Beowulf eBook

Gareth Hinds
This eBook from the Gutenberg Project consists of approximately 238 pages of information about Beowulf.

{He desires to be held in memory by his people.}

          The wants of the war-thanes; I can wait here no longer. 
          The battle-famed bid ye to build them a grave-hill,
       50 Bright when I’m burned, at the brim-current’s limit;
          As a memory-mark to the men I have governed,
[95] Aloft it shall tower on Whale’s-Ness uprising,
          That earls of the ocean hereafter may call it
          Beowulf’s barrow, those who barks ever-dashing
       55 From a distance shall drive o’er the darkness of waters.”

{The hero’s last gift}

          The bold-mooded troop-lord took from his neck then
          The ring that was golden, gave to his liegeman,
          The youthful war-hero, his gold-flashing helmet,
          His collar and war-mail, bade him well to enjoy them: 

{and last words.}

       60 “Thou art latest left of the line of our kindred,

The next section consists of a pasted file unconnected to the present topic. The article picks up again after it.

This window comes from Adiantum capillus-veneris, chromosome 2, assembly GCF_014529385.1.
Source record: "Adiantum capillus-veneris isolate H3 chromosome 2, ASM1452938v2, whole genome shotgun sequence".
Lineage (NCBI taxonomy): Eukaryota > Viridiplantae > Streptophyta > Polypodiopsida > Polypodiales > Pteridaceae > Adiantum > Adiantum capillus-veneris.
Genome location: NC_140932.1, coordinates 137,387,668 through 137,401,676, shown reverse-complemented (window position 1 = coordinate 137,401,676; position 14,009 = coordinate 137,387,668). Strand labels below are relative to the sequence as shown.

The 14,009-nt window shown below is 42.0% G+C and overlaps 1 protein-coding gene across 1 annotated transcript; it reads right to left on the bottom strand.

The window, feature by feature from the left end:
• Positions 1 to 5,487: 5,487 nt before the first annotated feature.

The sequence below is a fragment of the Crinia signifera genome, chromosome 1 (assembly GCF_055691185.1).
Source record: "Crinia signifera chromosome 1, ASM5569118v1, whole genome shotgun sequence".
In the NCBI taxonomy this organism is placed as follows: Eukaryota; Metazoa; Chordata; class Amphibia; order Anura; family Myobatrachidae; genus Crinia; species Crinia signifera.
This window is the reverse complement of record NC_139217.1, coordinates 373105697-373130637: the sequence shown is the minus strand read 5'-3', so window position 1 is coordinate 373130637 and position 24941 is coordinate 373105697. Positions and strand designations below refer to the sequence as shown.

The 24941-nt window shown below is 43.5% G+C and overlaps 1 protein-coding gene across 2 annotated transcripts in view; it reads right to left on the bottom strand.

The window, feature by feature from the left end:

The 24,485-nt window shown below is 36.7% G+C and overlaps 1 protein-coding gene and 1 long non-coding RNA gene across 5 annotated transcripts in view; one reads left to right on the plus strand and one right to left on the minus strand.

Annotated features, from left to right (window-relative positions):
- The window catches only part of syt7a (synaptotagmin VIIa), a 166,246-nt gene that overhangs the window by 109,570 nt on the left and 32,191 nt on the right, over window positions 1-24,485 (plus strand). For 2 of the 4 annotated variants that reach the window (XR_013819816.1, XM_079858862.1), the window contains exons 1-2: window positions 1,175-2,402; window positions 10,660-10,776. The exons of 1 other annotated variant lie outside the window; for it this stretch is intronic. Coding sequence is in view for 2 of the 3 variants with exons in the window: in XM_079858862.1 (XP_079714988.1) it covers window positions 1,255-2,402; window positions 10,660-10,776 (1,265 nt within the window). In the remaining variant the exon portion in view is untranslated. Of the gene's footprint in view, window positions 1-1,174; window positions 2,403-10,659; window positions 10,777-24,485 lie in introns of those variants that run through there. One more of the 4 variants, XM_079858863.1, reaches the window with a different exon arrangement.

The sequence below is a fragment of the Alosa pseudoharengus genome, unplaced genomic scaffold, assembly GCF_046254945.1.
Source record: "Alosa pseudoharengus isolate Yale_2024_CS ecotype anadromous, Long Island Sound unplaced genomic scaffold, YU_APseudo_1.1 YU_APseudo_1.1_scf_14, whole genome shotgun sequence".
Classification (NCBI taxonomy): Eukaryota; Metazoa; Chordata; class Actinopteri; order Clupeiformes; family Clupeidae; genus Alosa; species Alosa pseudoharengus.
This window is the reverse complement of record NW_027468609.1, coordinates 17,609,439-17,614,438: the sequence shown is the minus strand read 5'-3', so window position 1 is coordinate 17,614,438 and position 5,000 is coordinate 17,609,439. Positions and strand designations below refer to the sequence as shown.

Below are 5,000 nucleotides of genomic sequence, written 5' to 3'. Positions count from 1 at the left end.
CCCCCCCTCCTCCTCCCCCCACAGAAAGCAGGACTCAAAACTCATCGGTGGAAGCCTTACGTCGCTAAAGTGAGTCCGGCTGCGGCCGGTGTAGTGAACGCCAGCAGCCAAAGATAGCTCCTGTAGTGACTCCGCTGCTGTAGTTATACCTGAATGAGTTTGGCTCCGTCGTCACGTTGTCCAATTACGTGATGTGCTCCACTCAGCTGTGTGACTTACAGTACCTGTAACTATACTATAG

Of Waegmunding people:  Weird hath offcarried
          All of my kinsmen to the Creator’s glory,
          Earls in their vigor:  I shall after them fare.” 
          ’Twas the aged liegelord’s last-spoken word in
       65 His musings of spirit, ere he mounted the fire,
          The battle-waves burning:  from his bosom departed
          His soul to seek the sainted ones’ glory.

[1] The word ‘oferhigian’ (2767) being vague and little understood, two quite distinct translations of this passage have arisen.  One takes ‘oferhigian’ as meaning ‘to exceed,’ and, inserting ‘hord’ after ‘gehwone,’ renders:  The treasure may easily, the gold in the ground, exceed in value every hoard of man, hide it who will. The other takes ‘oferhigian’ as meaning ‘to render arrogant,’ and, giving the sentence a moralizing tone, renders substantially as in the body of this work.  (Cf. 28_13 et seq.)
[2] The passage beginning here is very much disputed.  ’The bill of the old lord’ is by some regarded as Beowulf’s sword; by others, as that of the ancient possessor of the hoard.  ‘AEr gescod’ (2778), translated in this work as verb and adverb, is by some regarded as a compound participial adj. = sheathed in brass.



{Wiglaf is sorely grieved to see his lord look so un-warlike.}

          It had wofully chanced then the youthful retainer
          To behold on earth the most ardent-beloved
          At his life-days’ limit, lying there helpless. 
          The slayer too lay there, of life all bereaved,
        5 Horrible earth-drake, harassed with sorrow: 

{The dragon has plundered his last hoard.}

Project Gutenberg
Beowulf from Project Gutenberg. Public domain.
Follow Us on Facebook